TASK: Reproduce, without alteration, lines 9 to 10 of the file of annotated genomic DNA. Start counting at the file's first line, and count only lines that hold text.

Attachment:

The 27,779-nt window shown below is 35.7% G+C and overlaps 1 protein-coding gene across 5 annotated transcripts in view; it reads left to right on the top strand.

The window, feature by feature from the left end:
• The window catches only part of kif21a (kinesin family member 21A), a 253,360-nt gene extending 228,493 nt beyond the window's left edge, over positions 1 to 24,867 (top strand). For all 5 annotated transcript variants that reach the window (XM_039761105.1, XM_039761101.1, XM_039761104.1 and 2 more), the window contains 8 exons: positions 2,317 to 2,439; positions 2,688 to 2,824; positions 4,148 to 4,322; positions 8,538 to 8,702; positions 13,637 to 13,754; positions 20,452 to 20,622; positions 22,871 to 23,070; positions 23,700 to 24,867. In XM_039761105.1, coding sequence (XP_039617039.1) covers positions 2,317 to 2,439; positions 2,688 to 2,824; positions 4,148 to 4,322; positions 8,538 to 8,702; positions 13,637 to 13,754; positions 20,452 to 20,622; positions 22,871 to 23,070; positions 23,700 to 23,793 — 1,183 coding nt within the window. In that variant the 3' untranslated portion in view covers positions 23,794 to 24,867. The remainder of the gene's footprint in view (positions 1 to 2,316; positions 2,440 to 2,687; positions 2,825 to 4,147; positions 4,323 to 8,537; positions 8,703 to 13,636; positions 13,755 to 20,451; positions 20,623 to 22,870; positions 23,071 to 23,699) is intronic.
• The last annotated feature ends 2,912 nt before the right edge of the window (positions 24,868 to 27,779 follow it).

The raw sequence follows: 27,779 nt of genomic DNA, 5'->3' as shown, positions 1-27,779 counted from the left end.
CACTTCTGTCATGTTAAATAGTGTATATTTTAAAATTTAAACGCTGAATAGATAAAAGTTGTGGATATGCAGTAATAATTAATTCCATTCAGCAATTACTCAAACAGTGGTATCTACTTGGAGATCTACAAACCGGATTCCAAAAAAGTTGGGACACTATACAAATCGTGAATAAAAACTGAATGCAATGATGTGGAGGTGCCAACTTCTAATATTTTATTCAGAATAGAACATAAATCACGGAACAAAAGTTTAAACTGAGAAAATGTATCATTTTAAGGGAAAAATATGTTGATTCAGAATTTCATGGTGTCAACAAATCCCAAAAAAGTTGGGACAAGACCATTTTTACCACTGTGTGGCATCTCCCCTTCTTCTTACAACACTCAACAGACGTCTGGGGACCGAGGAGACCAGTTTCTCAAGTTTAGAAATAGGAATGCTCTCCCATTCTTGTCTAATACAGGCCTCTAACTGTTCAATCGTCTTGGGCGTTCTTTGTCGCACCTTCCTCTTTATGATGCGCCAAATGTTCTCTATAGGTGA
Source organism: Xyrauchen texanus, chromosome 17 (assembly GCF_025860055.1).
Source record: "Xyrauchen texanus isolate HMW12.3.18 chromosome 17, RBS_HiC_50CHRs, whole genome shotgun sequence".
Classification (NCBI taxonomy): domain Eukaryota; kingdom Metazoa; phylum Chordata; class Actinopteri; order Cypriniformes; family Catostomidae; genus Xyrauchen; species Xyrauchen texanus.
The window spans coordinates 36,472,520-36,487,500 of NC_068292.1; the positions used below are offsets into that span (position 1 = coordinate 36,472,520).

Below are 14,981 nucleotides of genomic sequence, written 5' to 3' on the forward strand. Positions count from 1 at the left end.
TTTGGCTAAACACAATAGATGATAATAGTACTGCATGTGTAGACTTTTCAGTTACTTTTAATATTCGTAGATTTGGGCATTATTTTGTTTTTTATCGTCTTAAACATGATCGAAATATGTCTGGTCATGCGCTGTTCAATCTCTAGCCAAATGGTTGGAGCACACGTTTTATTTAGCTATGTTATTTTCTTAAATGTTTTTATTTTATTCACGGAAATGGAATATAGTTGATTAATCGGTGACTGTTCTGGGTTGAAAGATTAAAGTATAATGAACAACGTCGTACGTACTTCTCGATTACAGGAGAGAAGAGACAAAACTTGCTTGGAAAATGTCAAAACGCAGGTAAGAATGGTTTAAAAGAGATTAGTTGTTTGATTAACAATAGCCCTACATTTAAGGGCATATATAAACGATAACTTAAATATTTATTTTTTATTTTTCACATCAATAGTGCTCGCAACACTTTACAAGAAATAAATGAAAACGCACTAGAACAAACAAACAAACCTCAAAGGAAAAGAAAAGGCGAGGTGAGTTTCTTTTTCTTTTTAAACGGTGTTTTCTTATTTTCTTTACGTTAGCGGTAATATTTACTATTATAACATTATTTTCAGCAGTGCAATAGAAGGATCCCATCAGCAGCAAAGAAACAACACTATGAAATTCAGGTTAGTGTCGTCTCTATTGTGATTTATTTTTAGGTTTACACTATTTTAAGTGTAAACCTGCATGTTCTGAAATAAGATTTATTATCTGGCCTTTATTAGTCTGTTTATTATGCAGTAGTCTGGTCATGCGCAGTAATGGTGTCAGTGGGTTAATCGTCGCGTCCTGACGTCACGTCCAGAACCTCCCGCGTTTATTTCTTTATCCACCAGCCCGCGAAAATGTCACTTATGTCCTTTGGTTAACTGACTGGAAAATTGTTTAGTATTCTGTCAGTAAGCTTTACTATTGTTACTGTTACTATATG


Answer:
Classification (NCBI taxonomy): domain Eukaryota; kingdom Metazoa; phylum Chordata; class Actinopteri; order Cypriniformes; family Catostomidae; genus Xyrauchen; species Xyrauchen texanus.
The window spans coordinates 36,472,520-36,487,500 of NC_068292.1; the positions used below are offsets into that span (position 1 = coordinate 36,472,520).